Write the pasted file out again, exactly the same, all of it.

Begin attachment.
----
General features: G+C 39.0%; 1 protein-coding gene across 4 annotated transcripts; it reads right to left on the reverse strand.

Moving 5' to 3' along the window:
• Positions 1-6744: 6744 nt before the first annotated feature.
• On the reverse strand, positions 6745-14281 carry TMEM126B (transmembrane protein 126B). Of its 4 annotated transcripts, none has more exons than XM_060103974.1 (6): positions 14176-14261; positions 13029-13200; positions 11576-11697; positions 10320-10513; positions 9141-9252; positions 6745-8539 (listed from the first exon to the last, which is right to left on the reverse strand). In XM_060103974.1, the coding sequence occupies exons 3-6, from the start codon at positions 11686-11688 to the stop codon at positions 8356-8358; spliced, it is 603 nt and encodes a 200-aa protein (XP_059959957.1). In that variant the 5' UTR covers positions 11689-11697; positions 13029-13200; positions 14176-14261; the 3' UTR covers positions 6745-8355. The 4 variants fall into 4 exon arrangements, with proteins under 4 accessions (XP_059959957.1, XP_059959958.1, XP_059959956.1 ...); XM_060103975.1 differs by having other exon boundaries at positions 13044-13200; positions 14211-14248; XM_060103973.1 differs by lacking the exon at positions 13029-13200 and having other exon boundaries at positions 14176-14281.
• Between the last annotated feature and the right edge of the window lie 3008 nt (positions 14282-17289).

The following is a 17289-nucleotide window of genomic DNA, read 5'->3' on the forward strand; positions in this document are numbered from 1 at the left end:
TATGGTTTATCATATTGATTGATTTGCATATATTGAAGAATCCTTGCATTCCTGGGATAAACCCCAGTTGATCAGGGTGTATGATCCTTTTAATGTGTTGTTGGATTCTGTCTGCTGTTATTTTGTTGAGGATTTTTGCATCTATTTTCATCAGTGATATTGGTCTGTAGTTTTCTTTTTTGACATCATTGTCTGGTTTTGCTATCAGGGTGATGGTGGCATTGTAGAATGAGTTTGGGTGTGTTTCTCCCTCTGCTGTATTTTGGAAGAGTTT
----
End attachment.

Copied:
General features: G+C 39.0%; 1 protein-coding gene across 4 annotated transcripts; it reads right to left on the reverse strand.

Moving 5' to 3' along the window:
• Positions 1-6744: 6744 nt before the first annotated feature.
• On the reverse strand, positions 6745-14281 carry TMEM126B (transmembrane protein 126B). Of its 4 annotated transcripts, none has more exons than XM_060103974.1 (6): positions 14176-14261; positions 13029-13200; positions 11576-11697; positions 10320-10513; positions 9141-9252; positions 6745-8539 (listed from the first exon to the last, which is right to left on the reverse strand). In XM_060103974.1, the coding sequence occupies exons 3-6, from the start codon at positions 11686-11688 to the stop codon at positions 8356-8358; spliced, it is 603 nt and encodes a 200-aa protein (XP_059959957.1). In that variant the 5' UTR covers positions 11689-11697; positions 13029-13200; positions 14176-14261; the 3' UTR covers positions 6745-8355. The 4 variants fall into 4 exon arrangements, with proteins under 4 accessions (XP_059959957.1, XP_059959958.1, XP_059959956.1 ...); XM_060103975.1 differs by having other exon boundaries at positions 13044-13200; positions 14211-14248; XM_060103973.1 differs by lacking the exon at positions 13029-13200 and having other exon boundaries at positions 14176-14281.
• Between the last annotated feature and the right edge of the window lie 3008 nt (positions 14282-17289).

The following is a 17289-nucleotide window of genomic DNA, read 5'->3' on the forward strand; positions in this document are numbered from 1 at the left end:
TATGGTTTATCATATTGATTGATTTGCATATATTGAAGAATCCTTGCATTCCTGGGATAAACCCCAGTTGATCAGGGTGTATGATCCTTTTAATGTGTTGTTGGATTCTGTCTGCTGTTATTTTGTTGAGGATTTTTGCATCTATTTTCATCAGTGATATTGGTCTGTAGTTTTCTTTTTTGACATCATTGTCTGGTTTTGCTATCAGGGTGATGGTGGCATTGTAGAATGAGTTTGGGTGTGTTTCTCCCTCTGCTGTATTTTGGAAGAGTTT